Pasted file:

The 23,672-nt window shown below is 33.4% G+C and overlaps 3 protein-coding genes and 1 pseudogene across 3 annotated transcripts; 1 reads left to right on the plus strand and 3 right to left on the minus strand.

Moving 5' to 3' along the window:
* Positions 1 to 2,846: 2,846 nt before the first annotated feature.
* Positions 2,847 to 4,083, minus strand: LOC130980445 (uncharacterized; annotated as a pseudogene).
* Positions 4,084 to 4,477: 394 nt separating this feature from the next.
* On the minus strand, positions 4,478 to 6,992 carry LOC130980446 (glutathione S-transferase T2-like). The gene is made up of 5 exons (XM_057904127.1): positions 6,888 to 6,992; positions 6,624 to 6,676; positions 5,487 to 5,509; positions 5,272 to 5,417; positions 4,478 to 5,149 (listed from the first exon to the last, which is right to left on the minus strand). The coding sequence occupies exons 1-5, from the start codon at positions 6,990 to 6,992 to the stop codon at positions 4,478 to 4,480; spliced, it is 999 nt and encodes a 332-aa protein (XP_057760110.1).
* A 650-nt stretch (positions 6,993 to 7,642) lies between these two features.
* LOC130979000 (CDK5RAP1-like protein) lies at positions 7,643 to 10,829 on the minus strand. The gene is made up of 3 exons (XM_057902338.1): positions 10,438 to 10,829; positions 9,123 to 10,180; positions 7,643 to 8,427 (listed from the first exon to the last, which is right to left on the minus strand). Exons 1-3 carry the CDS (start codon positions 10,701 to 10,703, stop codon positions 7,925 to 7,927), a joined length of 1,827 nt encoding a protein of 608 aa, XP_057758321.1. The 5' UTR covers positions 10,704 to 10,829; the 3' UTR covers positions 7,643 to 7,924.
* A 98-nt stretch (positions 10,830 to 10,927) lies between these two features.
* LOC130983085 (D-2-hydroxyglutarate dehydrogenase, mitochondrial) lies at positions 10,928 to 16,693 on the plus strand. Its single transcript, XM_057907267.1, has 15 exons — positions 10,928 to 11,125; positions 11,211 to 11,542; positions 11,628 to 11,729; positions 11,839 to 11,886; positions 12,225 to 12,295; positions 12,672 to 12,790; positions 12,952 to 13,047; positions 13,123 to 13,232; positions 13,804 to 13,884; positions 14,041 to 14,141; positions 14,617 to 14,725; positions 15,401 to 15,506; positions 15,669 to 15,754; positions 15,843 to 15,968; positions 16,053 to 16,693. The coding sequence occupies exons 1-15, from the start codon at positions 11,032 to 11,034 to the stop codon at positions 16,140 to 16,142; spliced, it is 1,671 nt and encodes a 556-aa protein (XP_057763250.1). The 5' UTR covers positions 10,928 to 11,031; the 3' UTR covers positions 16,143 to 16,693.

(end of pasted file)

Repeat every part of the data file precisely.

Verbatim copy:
The 23,672-nt window shown below is 33.4% G+C and overlaps 3 protein-coding genes and 1 pseudogene across 3 annotated transcripts; 1 reads left to right on the plus strand and 3 right to left on the minus strand.

Moving 5' to 3' along the window:
* Positions 1 to 2,846: 2,846 nt before the first annotated feature.
* Positions 2,847 to 4,083, minus strand: LOC130980445 (uncharacterized; annotated as a pseudogene).
* Positions 4,084 to 4,477: 394 nt separating this feature from the next.
* On the minus strand, positions 4,478 to 6,992 carry LOC130980446 (glutathione S-transferase T2-like). The gene is made up of 5 exons (XM_057904127.1): positions 6,888 to 6,992; positions 6,624 to 6,676; positions 5,487 to 5,509; positions 5,272 to 5,417; positions 4,478 to 5,149 (listed from the first exon to the last, which is right to left on the minus strand). The coding sequence occupies exons 1-5, from the start codon at positions 6,990 to 6,992 to the stop codon at positions 4,478 to 4,480; spliced, it is 999 nt and encodes a 332-aa protein (XP_057760110.1).
* A 650-nt stretch (positions 6,993 to 7,642) lies between these two features.
* LOC130979000 (CDK5RAP1-like protein) lies at positions 7,643 to 10,829 on the minus strand. The gene is made up of 3 exons (XM_057902338.1): positions 10,438 to 10,829; positions 9,123 to 10,180; positions 7,643 to 8,427 (listed from the first exon to the last, which is right to left on the minus strand). Exons 1-3 carry the CDS (start codon positions 10,701 to 10,703, stop codon positions 7,925 to 7,927), a joined length of 1,827 nt encoding a protein of 608 aa, XP_057758321.1. The 5' UTR covers positions 10,704 to 10,829; the 3' UTR covers positions 7,643 to 7,924.
* A 98-nt stretch (positions 10,830 to 10,927) lies between these two features.
* LOC130983085 (D-2-hydroxyglutarate dehydrogenase, mitochondrial) lies at positions 10,928 to 16,693 on the plus strand. Its single transcript, XM_057907267.1, has 15 exons — positions 10,928 to 11,125; positions 11,211 to 11,542; positions 11,628 to 11,729; positions 11,839 to 11,886; positions 12,225 to 12,295; positions 12,672 to 12,790; positions 12,952 to 13,047; positions 13,123 to 13,232; positions 13,804 to 13,884; positions 14,041 to 14,141; positions 14,617 to 14,725; positions 15,401 to 15,506; positions 15,669 to 15,754; positions 15,843 to 15,968; positions 16,053 to 16,693. The coding sequence occupies exons 1-15, from the start codon at positions 11,032 to 11,034 to the stop codon at positions 16,140 to 16,142; spliced, it is 1,671 nt and encodes a 556-aa protein (XP_057763250.1). The 5' UTR covers positions 10,928 to 11,031; the 3' UTR covers positions 16,143 to 16,693.